Friday, August 18, 2006

Todd Elliott Koger's Op-Ed Article: Living on the margins of society



Picture yourself 40 years from now. Some of your closest friends and colleagues have gathered to help you celebrate your retirement. After dinner, the toast and testimonials begin, with each guest offering a personal reflection on your life and career. What will these people be saying about you?

Living on the margins of society

The following is an Op-Ed article written by Todd Elliott Koger and featured in the Pittsburgh Post-Gazette.

Picture yourself 40 years from now. Some of your closest friends and colleagues have gathered to help celebrate your retirement. After dinner, the toast and testimonials begin, with each guest offering a personal reflection on your life and career.

What will these people be saying about you?

With the current state of black America just surviving 40 years is an accomplishment. Murder remains the leading cause of death among urban black males between the ages of 16 and 24. A black child born in America today has less chance of surviving to adulthood than a child born in a place as troubled as Panama. And for most of those who do survive, because of the continued socio-economic ills affecting our race, there will be nothing to celebrate, no job to retire from. The gathering would more likely be to bury another who has failed to survive the demanding challenge of life in black America.

And if the recent Supreme Court rulings limiting minority set-asides and the right of employees effectively to sue for discrimination is the direction the American system is heading, the indeed America will need a "Marshall Plan," as suggested by the national Urban League, to rebuild our cities and develop the human resources of our people, who have been traditionally shunted off to the margins of society.

America also will need a revitalization of the civil-rights movement. To accomplish this, we will need someone like Thurgood Marshall, the tenacious young civil-rights attorney who challenged segregation in education in Brown vs. Board of Education, and who later went on to a renowned tenure as an affirmative-action advocate on the highest court of the land.

As racial tension becomes more pronounced (Howard Beach, Bensonhurst and most recently, the Charles Stuart situation in Boston), encounters with racism on the job, in shopping centers, on the housing market, in the criminal-justice system, in social settings and in the media will further aggravate our precarious existence.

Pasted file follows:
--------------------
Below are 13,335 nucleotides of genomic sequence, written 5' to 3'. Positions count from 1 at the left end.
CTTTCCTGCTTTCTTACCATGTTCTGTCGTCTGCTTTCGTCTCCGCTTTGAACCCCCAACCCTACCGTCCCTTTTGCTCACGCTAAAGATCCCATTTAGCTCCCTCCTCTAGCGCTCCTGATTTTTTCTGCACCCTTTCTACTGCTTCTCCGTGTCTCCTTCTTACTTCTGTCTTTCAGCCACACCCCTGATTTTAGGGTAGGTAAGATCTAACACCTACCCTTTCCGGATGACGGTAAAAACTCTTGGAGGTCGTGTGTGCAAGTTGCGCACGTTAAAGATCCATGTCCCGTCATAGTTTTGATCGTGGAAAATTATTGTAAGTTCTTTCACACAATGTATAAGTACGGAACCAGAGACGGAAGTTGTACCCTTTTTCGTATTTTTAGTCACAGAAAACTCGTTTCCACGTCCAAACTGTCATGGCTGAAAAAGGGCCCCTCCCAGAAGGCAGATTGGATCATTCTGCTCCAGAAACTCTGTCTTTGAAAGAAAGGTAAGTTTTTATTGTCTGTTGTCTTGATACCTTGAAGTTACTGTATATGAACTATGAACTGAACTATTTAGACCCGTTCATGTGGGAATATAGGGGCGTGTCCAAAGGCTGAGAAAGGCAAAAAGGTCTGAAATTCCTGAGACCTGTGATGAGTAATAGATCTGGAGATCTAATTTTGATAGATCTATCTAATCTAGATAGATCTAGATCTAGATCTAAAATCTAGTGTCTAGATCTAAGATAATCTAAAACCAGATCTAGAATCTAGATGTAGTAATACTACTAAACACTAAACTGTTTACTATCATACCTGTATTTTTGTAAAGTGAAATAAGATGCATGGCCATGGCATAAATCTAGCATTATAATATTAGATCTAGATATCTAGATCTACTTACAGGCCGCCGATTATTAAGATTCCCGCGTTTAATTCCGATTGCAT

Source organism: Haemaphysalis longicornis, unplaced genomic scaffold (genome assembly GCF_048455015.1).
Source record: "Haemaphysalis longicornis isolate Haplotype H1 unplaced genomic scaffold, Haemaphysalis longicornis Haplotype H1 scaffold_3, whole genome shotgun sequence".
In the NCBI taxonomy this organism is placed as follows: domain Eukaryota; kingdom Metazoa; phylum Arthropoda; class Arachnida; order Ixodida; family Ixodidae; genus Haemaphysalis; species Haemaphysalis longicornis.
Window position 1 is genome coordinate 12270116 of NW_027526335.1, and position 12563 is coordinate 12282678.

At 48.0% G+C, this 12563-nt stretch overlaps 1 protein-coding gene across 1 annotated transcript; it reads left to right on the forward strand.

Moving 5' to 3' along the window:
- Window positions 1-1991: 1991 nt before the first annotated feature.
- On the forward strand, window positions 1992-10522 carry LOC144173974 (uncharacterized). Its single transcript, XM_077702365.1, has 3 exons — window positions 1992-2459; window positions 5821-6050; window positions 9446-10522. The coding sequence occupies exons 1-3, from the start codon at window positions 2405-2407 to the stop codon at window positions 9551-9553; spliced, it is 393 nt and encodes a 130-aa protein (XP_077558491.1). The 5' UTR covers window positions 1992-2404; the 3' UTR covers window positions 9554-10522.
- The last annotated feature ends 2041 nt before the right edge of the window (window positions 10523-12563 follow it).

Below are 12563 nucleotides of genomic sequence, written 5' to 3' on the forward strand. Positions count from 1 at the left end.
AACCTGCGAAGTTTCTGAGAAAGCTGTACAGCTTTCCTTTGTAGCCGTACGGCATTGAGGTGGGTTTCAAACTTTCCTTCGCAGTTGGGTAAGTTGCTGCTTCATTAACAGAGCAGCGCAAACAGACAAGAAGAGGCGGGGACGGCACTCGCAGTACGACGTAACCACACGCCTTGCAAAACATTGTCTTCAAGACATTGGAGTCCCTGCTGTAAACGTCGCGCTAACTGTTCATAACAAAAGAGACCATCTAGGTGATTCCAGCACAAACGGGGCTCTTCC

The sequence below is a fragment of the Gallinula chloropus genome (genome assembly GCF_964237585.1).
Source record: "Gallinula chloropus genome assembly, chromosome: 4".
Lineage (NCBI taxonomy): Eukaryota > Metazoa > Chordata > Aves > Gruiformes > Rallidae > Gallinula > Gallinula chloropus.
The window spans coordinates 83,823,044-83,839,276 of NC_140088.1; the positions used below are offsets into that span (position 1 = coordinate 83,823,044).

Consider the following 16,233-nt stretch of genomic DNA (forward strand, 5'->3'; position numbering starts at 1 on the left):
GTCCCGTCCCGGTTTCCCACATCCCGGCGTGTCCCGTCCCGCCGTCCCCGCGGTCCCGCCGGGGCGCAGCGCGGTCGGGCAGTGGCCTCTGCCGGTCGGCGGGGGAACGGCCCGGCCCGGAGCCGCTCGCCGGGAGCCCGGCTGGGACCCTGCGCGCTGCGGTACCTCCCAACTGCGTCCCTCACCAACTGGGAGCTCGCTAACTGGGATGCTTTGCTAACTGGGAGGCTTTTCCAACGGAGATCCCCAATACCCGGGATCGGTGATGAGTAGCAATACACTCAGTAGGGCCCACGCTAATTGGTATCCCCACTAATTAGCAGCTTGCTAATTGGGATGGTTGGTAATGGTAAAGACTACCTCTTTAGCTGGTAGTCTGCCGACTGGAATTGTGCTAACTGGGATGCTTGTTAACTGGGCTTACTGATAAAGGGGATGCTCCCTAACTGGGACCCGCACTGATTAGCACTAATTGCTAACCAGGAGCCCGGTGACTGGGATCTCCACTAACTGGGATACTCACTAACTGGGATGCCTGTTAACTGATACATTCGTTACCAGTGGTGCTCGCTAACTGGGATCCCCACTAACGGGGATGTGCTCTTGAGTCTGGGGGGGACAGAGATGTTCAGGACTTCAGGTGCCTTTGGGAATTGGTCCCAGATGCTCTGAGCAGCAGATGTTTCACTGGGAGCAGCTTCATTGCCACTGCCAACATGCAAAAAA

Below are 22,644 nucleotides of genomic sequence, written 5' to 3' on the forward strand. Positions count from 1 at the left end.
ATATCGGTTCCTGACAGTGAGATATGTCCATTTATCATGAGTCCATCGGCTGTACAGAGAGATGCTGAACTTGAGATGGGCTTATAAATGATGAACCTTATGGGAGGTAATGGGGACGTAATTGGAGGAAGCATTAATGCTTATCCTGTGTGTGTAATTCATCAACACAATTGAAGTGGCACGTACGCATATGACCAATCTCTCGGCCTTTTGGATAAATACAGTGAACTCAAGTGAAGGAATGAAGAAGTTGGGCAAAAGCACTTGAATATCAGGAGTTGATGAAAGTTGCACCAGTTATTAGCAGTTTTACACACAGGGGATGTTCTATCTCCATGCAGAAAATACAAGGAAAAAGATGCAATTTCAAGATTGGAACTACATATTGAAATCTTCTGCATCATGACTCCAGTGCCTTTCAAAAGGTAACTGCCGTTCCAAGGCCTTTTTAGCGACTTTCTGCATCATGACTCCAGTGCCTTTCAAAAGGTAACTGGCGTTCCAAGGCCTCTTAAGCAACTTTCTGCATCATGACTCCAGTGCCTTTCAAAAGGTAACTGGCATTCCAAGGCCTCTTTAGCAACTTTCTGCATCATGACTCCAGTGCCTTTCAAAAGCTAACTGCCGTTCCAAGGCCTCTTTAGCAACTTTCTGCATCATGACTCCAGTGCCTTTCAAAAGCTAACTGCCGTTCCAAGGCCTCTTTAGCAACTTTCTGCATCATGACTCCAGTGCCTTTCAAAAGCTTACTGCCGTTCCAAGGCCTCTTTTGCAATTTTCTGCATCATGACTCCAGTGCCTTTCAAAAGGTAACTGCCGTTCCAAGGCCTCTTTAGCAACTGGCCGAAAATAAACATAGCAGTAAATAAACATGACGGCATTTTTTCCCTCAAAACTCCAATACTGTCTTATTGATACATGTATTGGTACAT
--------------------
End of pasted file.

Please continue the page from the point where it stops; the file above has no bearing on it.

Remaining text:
So, what is the actual state (need) of black America?

Our civil-rights advocates are again being assassinated; we are nearly three times as likely as our white counterparts to be unemployed; 47 percent of our low-income males drop out of high school; and black males are disproportionately represented in prisons.

But is a suggested $50 billion deduction from the defense budget for a domestic Marshall Plan a guarantee of better education, housing and health care -- services desperately needed in the black community to end the cycle of economic injustice? Sure, this is a better use of funds than providing endless support to the defense establishment and indirect dividends to the wealthy. But is money the only way to achieve racial parity?

In the '90s, a renewed pride is needed in the black community -- a pride that should not be confused with the current trivial discord associated with being labeled black rather then Afro-American. Black pride needs to be revitalized to the degree achieved by our civil-rights leaders of the '60s. Pride enabled those leaders to overcome insurmountable odds. It was pride that brought leadership, determination and stamina to black communities and established positive role models for our young.

If black pride was at the level today that it was in the'60s, America wouldn't have the excuse of "black apathy" as a leading cause of our situation. Our young would understand their situation. They would avoid getting involved in such social ills as crime, drug involvement and teen parenting. And, most important, they would stay in school, graduate and go on and earn college degrees.

Remember some years back when you (those who are old enough to remember) wanted to lead like Dr. King, be educated like George Washington Carver, and write like George Schuyler? Today, our young are without such ambition. Rather, they hope to be infamous like the neighborhood drug dealer, free and not responsible like their older siblings and friends who have dropped out of school.

If our race is ever to reach parity with the majority race, a renewed pride is needed, a renewed understanding that we must prepare ourselves not just to be equal, but to be superior.

We cannot depend upon the system to change and begin to accept our customs and culture. We live in a multiculture society and ours, unfortunately, will always be only a minority way of life. It is the majority's game and they made the rules. But we can learn to play the game better and improve on it.

First we must renew our objectives and as always, the answer/remedy lies with the success of our past -- black pride.

Our chosen leaders must set the example. They must be willing to risk their careers and reputations by personifying such pride for our struggle. They must not forget the black American dream of racial equality. They must not settle for token handouts that only further their own personal interest.

http://koger.7p.com